than the hundreds - the rank-and-file evidently
as confused as the leadership.
own view was that the party that is used to puffing
out its chest as the only all-Ireland
party failed to be adequately represented at what
was clearly an all-Ireland rally. Comments from some
in the crowd echoed that sentiment. There were Sinn
Fein people there but not anything like there could
McLaughlin, the Sinn Fein chairperson, when he came
to speak or spoof, was according to those who witnessed
it heckled by many in the crowd to the point of being
drowned out. I was further up the road as part of
a crowd holding a banner which seemed to stretch right
across a roundabout and missed it. Not entirely persuaded
of the need to boo McLaughlin, I felt at the very
least people should have turned their backs on him.
A Sinn Fein speaker on the platform who was prepared
to call the party leadership to book for having the
chutzpah to maintain it was still anti-imperialist
while it wined and dined with the warmongers and also
performed as the extras in the latters much wanted
photo opportunities, would have been welcome. But
to have somebody from the leadership up on the platform
purely for the purpose of conning us seemed completely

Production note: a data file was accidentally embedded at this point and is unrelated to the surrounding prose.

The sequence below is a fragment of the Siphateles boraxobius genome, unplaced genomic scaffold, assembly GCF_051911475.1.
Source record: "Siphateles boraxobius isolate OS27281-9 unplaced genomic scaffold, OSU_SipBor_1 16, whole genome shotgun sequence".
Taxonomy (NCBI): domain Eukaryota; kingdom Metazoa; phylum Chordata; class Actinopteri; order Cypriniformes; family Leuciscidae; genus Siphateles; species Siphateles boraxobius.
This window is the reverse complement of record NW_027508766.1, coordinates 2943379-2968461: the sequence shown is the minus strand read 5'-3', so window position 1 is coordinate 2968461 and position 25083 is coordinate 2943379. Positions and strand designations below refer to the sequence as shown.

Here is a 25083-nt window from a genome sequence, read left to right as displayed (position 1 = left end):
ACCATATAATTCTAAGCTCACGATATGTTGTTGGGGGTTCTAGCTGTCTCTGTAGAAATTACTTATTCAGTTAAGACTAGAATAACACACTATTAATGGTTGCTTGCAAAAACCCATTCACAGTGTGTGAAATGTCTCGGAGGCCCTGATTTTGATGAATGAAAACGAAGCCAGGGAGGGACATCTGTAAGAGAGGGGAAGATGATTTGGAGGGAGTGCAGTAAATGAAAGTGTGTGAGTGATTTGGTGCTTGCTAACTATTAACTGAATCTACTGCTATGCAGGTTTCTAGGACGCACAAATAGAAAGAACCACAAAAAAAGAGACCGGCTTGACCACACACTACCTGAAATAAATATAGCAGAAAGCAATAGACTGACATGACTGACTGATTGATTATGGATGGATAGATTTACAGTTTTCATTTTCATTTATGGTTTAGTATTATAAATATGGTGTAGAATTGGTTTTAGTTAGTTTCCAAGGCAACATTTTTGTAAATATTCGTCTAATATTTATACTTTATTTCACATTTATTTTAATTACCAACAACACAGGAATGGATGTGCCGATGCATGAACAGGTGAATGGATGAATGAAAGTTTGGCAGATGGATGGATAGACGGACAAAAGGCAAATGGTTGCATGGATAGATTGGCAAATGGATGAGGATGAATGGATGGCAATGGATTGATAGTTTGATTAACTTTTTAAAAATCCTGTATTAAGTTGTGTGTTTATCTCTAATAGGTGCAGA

without merit and subversive of the anti-war ethos.
Small wonder that one speaker, Aine Fox, should say
Shame on the Sinn Fein leadership when
she took to the podium.
according to Harry Browne:
had the misfortune to be followed, and buried, by
his Derry neighbour, socialist Eamonn McCann, the
best Irish agit-orator of the last 35 years
he took us quickly, brilliantly through the struggles
of the Middle East and Ireland, forecast the future
of resistance in Iraq and stabbed home the eternally
pertinent question, "What side are you on?"
To the SDLP and Sinn Fein he cried: "I ask
them even at this late stage to think about it tonight,
if word went out from this place tomorrow to George
Bush and to the world that democratic leaders here
in Ireland had said in simple, clear terms: 'We
will not bend the knee to you. We will not allow
you to use the yearning for peace of the Irish people
as a cover for your imperial adventure in Iraq!"
is a member of the Socialist Workers Party and the
party was made the object of much post-march criticism,
the bulk of it seemingly from disgruntled Sinn Fein
members who could not stand their bosses being called
to account. There is no doubt that the party will
reflect that everything did not go as they may have
wished. But the fact remains that without the SWP,
the Anti-War Movement would be largely ineffectual.
And at the heel of the hunt they will always be on
the right side of the barricades and not trying to
act Clever Trevor by being on both sides
at the same time.
that evening, we returned to Belfast as others made
their way back to further afield. The debates continued
but we were too tired to press home with any vigour
what was on our mind. Besides there was the following
day to be considered when we were to assemble at Belfast
City Hall. We didnt realise it then but the
Northern Ireland state was already massaging its batons
to deal with child protestors.